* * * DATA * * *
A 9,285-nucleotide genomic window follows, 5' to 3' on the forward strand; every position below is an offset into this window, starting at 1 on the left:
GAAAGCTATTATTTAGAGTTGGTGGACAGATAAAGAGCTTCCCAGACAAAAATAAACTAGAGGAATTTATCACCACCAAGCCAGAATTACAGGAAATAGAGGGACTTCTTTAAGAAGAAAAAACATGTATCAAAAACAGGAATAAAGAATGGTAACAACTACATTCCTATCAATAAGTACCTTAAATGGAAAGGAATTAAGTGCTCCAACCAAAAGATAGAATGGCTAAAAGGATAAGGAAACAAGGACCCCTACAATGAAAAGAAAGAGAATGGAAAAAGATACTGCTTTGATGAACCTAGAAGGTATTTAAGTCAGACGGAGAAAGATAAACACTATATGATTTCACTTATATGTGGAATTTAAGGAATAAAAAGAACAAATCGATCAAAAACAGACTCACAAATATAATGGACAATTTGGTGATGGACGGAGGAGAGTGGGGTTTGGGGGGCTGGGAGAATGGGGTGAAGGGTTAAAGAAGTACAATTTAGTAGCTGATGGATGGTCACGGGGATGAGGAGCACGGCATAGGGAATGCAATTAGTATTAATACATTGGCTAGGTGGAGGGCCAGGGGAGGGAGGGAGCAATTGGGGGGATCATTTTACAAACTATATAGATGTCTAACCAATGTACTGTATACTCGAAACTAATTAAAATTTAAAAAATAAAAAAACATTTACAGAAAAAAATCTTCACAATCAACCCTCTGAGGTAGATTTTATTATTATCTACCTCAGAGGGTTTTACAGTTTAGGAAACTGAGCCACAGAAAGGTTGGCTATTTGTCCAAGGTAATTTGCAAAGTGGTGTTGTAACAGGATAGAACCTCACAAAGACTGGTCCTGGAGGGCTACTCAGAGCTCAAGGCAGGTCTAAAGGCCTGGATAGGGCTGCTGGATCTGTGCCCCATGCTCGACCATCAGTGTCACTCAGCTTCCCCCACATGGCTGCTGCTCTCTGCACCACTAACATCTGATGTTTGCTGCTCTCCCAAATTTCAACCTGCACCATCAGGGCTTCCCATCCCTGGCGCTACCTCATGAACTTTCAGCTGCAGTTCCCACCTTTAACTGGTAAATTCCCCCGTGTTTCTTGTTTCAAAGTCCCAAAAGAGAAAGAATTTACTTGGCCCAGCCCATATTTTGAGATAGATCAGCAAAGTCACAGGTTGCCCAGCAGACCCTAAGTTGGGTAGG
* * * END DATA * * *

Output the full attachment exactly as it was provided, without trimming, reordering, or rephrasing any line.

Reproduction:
A 9,285-nucleotide genomic window follows, 5' to 3' on the forward strand; every position below is an offset into this window, starting at 1 on the left:
GAAAGCTATTATTTAGAGTTGGTGGACAGATAAAGAGCTTCCCAGACAAAAATAAACTAGAGGAATTTATCACCACCAAGCCAGAATTACAGGAAATAGAGGGACTTCTTTAAGAAGAAAAAACATGTATCAAAAACAGGAATAAAGAATGGTAACAACTACATTCCTATCAATAAGTACCTTAAATGGAAAGGAATTAAGTGCTCCAACCAAAAGATAGAATGGCTAAAAGGATAAGGAAACAAGGACCCCTACAATGAAAAGAAAGAGAATGGAAAAAGATACTGCTTTGATGAACCTAGAAGGTATTTAAGTCAGACGGAGAAAGATAAACACTATATGATTTCACTTATATGTGGAATTTAAGGAATAAAAAGAACAAATCGATCAAAAACAGACTCACAAATATAATGGACAATTTGGTGATGGACGGAGGAGAGTGGGGTTTGGGGGGCTGGGAGAATGGGGTGAAGGGTTAAAGAAGTACAATTTAGTAGCTGATGGATGGTCACGGGGATGAGGAGCACGGCATAGGGAATGCAATTAGTATTAATACATTGGCTAGGTGGAGGGCCAGGGGAGGGAGGGAGCAATTGGGGGGATCATTTTACAAACTATATAGATGTCTAACCAATGTACTGTATACTCGAAACTAATTAAAATTTAAAAAATAAAAAAACATTTACAGAAAAAAATCTTCACAATCAACCCTCTGAGGTAGATTTTATTATTATCTACCTCAGAGGGTTTTACAGTTTAGGAAACTGAGCCACAGAAAGGTTGGCTATTTGTCCAAGGTAATTTGCAAAGTGGTGTTGTAACAGGATAGAACCTCACAAAGACTGGTCCTGGAGGGCTACTCAGAGCTCAAGGCAGGTCTAAAGGCCTGGATAGGGCTGCTGGATCTGTGCCCCATGCTCGACCATCAGTGTCACTCAGCTTCCCCCACATGGCTGCTGCTCTCTGCACCACTAACATCTGATGTTTGCTGCTCTCCCAAATTTCAACCTGCACCATCAGGGCTTCCCATCCCTGGCGCTACCTCATGAACTTTCAGCTGCAGTTCCCACCTTTAACTGGTAAATTCCCCCGTGTTTCTTGTTTCAAAGTCCCAAAAGAGAAAGAATTTACTTGGCCCAGCCCATATTTTGAGATAGATCAGCAAAGTCACAGGTTGCCCAGCAGACCCTAAGTTGGGTAGG